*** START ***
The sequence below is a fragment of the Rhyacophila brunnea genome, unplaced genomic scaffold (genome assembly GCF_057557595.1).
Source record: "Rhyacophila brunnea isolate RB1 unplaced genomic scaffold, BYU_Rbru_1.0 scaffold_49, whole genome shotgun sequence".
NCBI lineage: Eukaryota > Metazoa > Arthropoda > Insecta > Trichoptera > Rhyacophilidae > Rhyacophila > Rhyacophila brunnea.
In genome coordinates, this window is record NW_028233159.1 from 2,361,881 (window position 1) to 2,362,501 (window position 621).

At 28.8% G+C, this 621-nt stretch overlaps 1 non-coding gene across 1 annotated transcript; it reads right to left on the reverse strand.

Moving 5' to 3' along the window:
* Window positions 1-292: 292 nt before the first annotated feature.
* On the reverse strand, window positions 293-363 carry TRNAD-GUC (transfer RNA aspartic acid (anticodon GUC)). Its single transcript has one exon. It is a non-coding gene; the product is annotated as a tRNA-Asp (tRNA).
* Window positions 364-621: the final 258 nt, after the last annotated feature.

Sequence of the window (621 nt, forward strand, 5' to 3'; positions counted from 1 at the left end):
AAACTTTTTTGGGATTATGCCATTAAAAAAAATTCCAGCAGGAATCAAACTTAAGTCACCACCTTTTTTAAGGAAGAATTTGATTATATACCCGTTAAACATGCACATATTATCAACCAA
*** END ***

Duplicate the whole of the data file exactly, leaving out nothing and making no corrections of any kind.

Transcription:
The sequence below is a fragment of the Rhyacophila brunnea genome, unplaced genomic scaffold (genome assembly GCF_057557595.1).
Source record: "Rhyacophila brunnea isolate RB1 unplaced genomic scaffold, BYU_Rbru_1.0 scaffold_49, whole genome shotgun sequence".
NCBI lineage: Eukaryota > Metazoa > Arthropoda > Insecta > Trichoptera > Rhyacophilidae > Rhyacophila > Rhyacophila brunnea.
In genome coordinates, this window is record NW_028233159.1 from 2,361,881 (window position 1) to 2,362,501 (window position 621).

At 28.8% G+C, this 621-nt stretch overlaps 1 non-coding gene across 1 annotated transcript; it reads right to left on the reverse strand.

Moving 5' to 3' along the window:
* Window positions 1-292: 292 nt before the first annotated feature.
* On the reverse strand, window positions 293-363 carry TRNAD-GUC (transfer RNA aspartic acid (anticodon GUC)). Its single transcript has one exon. It is a non-coding gene; the product is annotated as a tRNA-Asp (tRNA).
* Window positions 364-621: the final 258 nt, after the last annotated feature.

Sequence of the window (621 nt, forward strand, 5' to 3'; positions counted from 1 at the left end):
AAACTTTTTTGGGATTATGCCATTAAAAAAAATTCCAGCAGGAATCAAACTTAAGTCACCACCTTTTTTAAGGAAGAATTTGATTATATACCCGTTAAACATGCACATATTATCAACCAA